I am relentlessly noble when it comes to my behavior in RPGs. When given the choice to define my character’s personality, I unfailingly defend the downtrodden, oppose the oppressors, steal from the rich and give to the… well, I keep the money because that sweet new gear isn’t going to buy itself. I enjoy adhering to a sense of honor and duty as I cut my way through my quest list, but it does create an overwhelming sense of sameness across my many hours of adventuring. The Witcher 3: Wild Hunt has allowed me to finally shuck those bonds of goodness, however, and the result is exhilarating.
It’s not that I haven’t tried to be less-than-virtuous in games before; I made halfhearted attempts at joining the Assassin’s Guild in Oblivion and thought about being a ruthless Inquisitor, but the simple truth is that I can’t put myself in the necessary mindset to role play anything other than a fairly selfless hero. Part of that is my own personality and the fact that I don’t enjoy being a digital meanie even if there’s no consequences - I don’t see the fun in hurting people just because I can. Part of it, though, is that morality in most RPGs is boringly binary: you’re basically either a saint or a jerk, with only slightly graduated shades of gray in between.
The Witcher, however, allows for more nuance. Witchers, in case you’re not familiar with the game’s lore, are monster hunters for hire. Your town has a wyvern problem? A witcher will be more than happy to help you out, provided you can pay. This is an accepted fact throughout the world of The Witcher, and customers don’t expect to get something for nothing. Were this any other game, I wouldn’t dream of accepting coin from villagers who barely have enough assets to feed themselves. Were this any other game, I’d refuse any offer of recompense and simply put my sword to use for the greater good. With great power comes great responsibility, and all that. But this isn’t any other game. Geralt isn’t taking payment for his heroic deeds because he’s ruthless or evil, he’s doing it because that’s the way his world works. Walking away from someone in trouble because you’ve got more lucrative things to do isn’t immoral in The Witcher’s world, it’s business. Getting paid for doing hard work is something I can very much get behind, and so I find myself finally playing a different kind of hero.
The Witcher 3: The Wild Hunt gives you opportunities to turn down payment for your deeds, but I never do. Yes, it’s tragic that little Timmy witnessed his father’s death and you’re right that my fee would do him a world of good. Pay me. Very sorry to hear about your daughter’s impending death, and why yes I could brew a potion that might save her. Let’s discuss my fee. I’m not being a jerk by expecting to get paid for my labors, I’m simply abiding by the lore of the game world. I’m not creating the character of Geralt, I’m interpreting him based on established canon, and shrugging off payment would be utterly out of sync with one of the core foundations of that character and that society.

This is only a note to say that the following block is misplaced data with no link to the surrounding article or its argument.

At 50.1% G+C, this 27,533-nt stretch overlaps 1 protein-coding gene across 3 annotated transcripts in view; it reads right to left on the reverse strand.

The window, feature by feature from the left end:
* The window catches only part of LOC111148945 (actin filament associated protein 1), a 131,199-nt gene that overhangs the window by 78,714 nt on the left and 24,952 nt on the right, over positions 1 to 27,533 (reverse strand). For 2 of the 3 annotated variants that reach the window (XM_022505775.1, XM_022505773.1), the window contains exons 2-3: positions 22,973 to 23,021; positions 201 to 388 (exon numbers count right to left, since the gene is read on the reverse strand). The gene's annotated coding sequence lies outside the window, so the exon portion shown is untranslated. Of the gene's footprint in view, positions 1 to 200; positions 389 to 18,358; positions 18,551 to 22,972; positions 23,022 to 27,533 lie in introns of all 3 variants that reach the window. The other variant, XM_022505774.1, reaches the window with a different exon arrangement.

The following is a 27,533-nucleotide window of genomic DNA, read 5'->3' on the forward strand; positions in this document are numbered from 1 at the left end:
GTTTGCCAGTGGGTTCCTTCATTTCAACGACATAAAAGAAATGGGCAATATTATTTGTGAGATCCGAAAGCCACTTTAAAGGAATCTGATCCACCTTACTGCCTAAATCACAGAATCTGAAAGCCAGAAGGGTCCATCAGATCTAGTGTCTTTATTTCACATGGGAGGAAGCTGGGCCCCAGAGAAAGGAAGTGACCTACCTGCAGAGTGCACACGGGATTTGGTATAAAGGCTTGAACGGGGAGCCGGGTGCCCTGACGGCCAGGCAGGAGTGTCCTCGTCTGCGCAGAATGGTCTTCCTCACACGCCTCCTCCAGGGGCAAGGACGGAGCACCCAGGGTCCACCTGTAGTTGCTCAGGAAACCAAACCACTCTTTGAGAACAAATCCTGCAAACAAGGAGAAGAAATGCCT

My Geralt will do some stuff for free, sure; he’ll rescue peasants being kept captive by deserters and he’s not about to charge that nice old lady who wants the shrines restored. He’s a decent guy who’s very fond of his absent-minded horse, and he will absolutely expect a check upon completion of a contract. Indeed, freeing the soul of a woman who was raped and murdered should be its own reward, but it isn’t. Pay me.
Playing as Geralt has allowed me to abandon my characters’ typical grim optimism for a more practical pragmatism. The fact is that though people recognize the necessity for witchers, they don’t actually like them much at all. Even after saving a village from a gaggle of ghouls, Geralt will find himself insulted, sneered at, threatened (which is always amusing) and spat on by the very people he just rescued. Witchers are, literally, inhuman freaks, and the people Geralt encounters have no qualms about reminding him of that fact. I could spend the entire game being selfless and sincere, and it wouldn’t matter one bit; my Geralt will still be reviled wherever he goes because of what he is. And if I can’t change minds and make the world a more tolerant and welcoming place, then fuck it. I may as well get paid.
I don’t think I’ll be able to carry my new-found personality over to other RPGs. I’ll almost assuredly fall back into my usual paragon habits. But I’m going to enjoy the opportunity to explore a different kind of hero during my time with The Witcher 3. Oh, I’ll still save the world, don’t worry. Let’s just discuss my fee.